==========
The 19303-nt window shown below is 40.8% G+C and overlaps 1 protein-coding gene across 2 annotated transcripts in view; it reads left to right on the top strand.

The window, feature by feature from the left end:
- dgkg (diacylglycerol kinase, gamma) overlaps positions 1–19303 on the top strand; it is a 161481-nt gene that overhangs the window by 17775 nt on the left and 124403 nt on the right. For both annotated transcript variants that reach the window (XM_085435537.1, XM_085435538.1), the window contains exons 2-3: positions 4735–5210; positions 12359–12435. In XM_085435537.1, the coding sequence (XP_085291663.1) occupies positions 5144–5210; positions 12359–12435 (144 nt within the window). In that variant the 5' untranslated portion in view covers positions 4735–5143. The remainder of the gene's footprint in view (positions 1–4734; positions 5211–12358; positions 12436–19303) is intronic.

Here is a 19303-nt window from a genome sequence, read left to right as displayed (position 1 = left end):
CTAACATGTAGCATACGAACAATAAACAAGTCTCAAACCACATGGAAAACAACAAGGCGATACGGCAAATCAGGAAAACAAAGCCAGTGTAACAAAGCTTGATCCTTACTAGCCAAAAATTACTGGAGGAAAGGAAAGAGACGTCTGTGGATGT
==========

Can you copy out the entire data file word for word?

The 19303-nt window shown below is 40.8% G+C and overlaps 1 protein-coding gene across 2 annotated transcripts in view; it reads left to right on the top strand.

The window, feature by feature from the left end:
- dgkg (diacylglycerol kinase, gamma) overlaps positions 1–19303 on the top strand; it is a 161481-nt gene that overhangs the window by 17775 nt on the left and 124403 nt on the right. For both annotated transcript variants that reach the window (XM_085435537.1, XM_085435538.1), the window contains exons 2-3: positions 4735–5210; positions 12359–12435. In XM_085435537.1, the coding sequence (XP_085291663.1) occupies positions 5144–5210; positions 12359–12435 (144 nt within the window). In that variant the 5' untranslated portion in view covers positions 4735–5143. The remainder of the gene's footprint in view (positions 1–4734; positions 5211–12358; positions 12436–19303) is intronic.

Here is a 19303-nt window from a genome sequence, read left to right as displayed (position 1 = left end):
CTAACATGTAGCATACGAACAATAAACAAGTCTCAAACCACATGGAAAACAACAAGGCGATACGGCAAATCAGGAAAACAAAGCCAGTGTAACAAAGCTTGATCCTTACTAGCCAAAAATTACTGGAGGAAAGGAAAGAGACGTCTGTGGATGT